Dr. Laura Rosser of Prescribing Life talked about neural therapy during the March 31 episode of the “Health Ranger Report” on Brighteon.TV with host Mike Adams.
“Our nervous system has the ability to create new neural pathways and to heal itself as well. So that’s one of the parts and that’s why it’s called neural therapy – because it’s really based on the nervous system. At the same time, we are giving it the ability to heal if there is an issue. And usually with chronic pain, what is happening is that your body is not able to heal itself, and that usually is linked to chronic inflammation,” explained Rosser. (Related: Scientists shocked to discover the human body is full of “mini brains” that function without using the Central Nervous System.)
“So when we are dealing with chronic inflammation, we need to figure out why is that happening, and usually it’s because there is chronic toxicity. But we try to deal with it in different ways. And with neural therapy, we identify the inflammation and through the application of local anesthesia, we are diminishing the inflammatory response in our body. And we’re also increasing the amount of blood, or the circulation, that is going to certain places. So we are increasing the amount of oxygen and nutrition.”
Rosser, who has a master’s degree in Preventive Medicine, Anti-Aging and Longevity, also gave a brief historical background of neural therapy, which is a therapy that started almost 100 years ago in Germany and was founded by brothers Ferdinand and Walter Huneke.
The Huneke brothers were trying to help their sister because she was having chronic pain. They found that through neural therapy they can help her get relief from chronic migraines and fibromyalgia.
Neural therapy is a treatment system to relieve chronic pains and illnesses through the injection of local anesthetics into scars, peripheral nerves, autonomic ganglia, trigger points, glands and other tissues. Treatment is based on normalizing the dysfunctional autonomic nervous system, which initiates or propagates many chronic ailments. It has been widely used by European physicians for over 50 years.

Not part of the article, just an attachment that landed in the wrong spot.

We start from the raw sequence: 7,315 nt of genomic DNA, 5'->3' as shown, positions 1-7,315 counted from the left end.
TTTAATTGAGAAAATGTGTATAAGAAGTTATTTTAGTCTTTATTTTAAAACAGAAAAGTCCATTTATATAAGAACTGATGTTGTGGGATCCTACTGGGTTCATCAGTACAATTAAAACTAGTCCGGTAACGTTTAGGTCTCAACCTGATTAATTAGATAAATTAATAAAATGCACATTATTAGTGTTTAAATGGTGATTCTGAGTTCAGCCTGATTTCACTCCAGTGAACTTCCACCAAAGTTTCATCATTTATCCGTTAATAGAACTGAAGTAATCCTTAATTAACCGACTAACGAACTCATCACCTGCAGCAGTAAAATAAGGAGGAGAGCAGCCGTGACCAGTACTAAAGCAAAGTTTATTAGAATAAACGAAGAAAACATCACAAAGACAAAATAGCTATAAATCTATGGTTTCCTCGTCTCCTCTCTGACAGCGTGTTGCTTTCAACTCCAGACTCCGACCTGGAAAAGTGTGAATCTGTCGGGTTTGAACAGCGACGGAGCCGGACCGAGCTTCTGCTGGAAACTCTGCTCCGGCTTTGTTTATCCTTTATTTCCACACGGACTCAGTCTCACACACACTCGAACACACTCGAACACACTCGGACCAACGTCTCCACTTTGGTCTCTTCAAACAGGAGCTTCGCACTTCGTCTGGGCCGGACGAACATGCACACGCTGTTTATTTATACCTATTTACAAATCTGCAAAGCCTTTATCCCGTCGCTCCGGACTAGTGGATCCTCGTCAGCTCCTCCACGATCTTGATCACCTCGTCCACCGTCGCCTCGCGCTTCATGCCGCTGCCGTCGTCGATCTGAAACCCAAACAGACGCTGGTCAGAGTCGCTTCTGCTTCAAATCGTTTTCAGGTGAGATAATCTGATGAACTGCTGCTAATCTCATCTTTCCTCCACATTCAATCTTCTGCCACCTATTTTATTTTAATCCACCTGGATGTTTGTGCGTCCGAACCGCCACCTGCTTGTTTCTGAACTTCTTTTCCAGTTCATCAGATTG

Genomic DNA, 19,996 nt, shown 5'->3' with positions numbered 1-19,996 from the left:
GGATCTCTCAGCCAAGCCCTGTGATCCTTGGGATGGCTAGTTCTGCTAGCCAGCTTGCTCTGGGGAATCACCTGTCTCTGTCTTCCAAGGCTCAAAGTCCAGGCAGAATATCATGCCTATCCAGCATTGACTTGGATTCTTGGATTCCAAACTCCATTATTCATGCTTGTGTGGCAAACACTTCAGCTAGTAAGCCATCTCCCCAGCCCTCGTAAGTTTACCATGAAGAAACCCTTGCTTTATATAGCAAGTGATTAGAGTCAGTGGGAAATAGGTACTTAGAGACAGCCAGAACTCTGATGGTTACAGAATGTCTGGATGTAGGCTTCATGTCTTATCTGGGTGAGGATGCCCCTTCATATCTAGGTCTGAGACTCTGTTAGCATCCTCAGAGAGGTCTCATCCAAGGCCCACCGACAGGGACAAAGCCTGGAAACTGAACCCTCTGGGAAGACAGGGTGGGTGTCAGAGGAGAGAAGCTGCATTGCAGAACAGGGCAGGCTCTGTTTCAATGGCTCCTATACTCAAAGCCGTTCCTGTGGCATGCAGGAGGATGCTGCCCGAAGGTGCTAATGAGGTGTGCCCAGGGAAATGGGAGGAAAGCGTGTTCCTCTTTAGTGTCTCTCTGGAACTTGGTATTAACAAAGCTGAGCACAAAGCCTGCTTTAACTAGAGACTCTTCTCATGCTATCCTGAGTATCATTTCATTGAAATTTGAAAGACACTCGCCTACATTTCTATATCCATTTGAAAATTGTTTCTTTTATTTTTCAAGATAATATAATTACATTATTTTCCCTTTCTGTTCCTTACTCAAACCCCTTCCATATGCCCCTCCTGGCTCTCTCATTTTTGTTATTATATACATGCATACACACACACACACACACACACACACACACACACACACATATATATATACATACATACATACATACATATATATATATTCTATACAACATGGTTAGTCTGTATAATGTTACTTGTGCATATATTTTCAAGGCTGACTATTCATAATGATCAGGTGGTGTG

Rosser, a specialist in Integrative Medicine, said the nervous system is a network of information, and this is evident in how the central nervous system, which consists of the brain, the spinal cord and all the nerves in the human body that are all connected, works.
Neural therapy combines Western and Eastern medicine to treat chronic pain
Rosser noted that everything that is happening in a specific area in the body is going to affect everything else. Traditional Chinese medicine sees it that way because it looks into energetic pathways that are all interconnected and can affect other organs of the body.
Neural therapy, which combines Western and Eastern medicine, identifies the problem from an anatomical point of view and sees how the nervous system anatomically extrapolates to some points in the body.
“We also use something that is called dermatome map which is used by neurologists, neurosurgeons and us, neuro-therapists, to identify those neural pathways. And it’s just so great to see how something that started a hundred years ago can also be linked to traditional medicine that has been around for thousands of years,” said Rosser, whose company conducts a telemedicine virtual consultation with their patients first before they are given treatment compatible with them.
The BioNeuroEmotion specialist said that aside from looking into their patients’ medical history in an orthodox and holistic way, they also look into traumatic events that may have affected their patients – such as fractures, surgeries or scar tissues, which she said can be major clues to identify chronic pain in certain areas.
The medical specialist mentioned they use a very low concentration of lidocaine – a local anesthesia – and saline. She said local anesthesia is not just a great numbing agent for minor surgery, but is also a great anti-inflammatory agent. Rosser added that it can open up blood vessels and increase the concentrations of oxygenation and nutrition in specific areas that have been depleted.
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Watch the full March 31 episode of the “Health Ranger Report” below. “Health Ranger Report” airs every weekday at 3-3:30 p.m. on Brighteon.TV.
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